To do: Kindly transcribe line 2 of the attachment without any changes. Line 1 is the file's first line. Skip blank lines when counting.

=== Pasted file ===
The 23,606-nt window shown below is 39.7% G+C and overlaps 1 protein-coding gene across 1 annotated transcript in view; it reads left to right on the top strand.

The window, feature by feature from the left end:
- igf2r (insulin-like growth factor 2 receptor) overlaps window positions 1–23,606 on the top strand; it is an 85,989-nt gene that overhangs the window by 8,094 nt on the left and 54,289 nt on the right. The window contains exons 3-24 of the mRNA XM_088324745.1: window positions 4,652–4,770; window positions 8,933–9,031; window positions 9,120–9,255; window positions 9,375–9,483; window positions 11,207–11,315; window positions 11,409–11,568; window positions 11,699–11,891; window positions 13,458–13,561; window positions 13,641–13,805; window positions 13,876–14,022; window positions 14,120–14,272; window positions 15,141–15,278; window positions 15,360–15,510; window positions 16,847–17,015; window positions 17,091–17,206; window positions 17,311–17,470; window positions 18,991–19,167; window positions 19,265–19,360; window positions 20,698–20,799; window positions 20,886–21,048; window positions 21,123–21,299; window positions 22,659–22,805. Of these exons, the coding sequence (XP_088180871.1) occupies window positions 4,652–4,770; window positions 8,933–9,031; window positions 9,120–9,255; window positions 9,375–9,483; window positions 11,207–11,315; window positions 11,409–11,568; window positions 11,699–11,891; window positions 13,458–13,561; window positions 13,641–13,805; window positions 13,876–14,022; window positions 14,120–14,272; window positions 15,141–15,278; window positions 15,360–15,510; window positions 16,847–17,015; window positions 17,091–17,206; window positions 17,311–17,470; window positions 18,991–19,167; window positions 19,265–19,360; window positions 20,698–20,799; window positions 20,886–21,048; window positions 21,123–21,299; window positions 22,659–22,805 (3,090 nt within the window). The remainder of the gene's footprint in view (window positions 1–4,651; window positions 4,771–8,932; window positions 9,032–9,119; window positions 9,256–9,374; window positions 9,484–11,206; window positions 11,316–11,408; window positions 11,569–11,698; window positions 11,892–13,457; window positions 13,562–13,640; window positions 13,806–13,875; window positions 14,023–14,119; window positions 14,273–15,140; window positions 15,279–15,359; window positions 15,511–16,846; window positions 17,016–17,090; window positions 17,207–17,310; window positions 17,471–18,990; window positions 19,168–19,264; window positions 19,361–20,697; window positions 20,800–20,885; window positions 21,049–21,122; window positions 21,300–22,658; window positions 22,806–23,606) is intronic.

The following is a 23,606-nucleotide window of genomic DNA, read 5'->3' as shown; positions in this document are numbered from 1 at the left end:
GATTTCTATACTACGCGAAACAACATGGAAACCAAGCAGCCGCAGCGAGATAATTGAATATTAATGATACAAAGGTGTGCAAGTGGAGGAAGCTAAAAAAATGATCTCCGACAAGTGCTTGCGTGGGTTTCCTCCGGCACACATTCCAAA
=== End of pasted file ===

The window, feature by feature from the left end: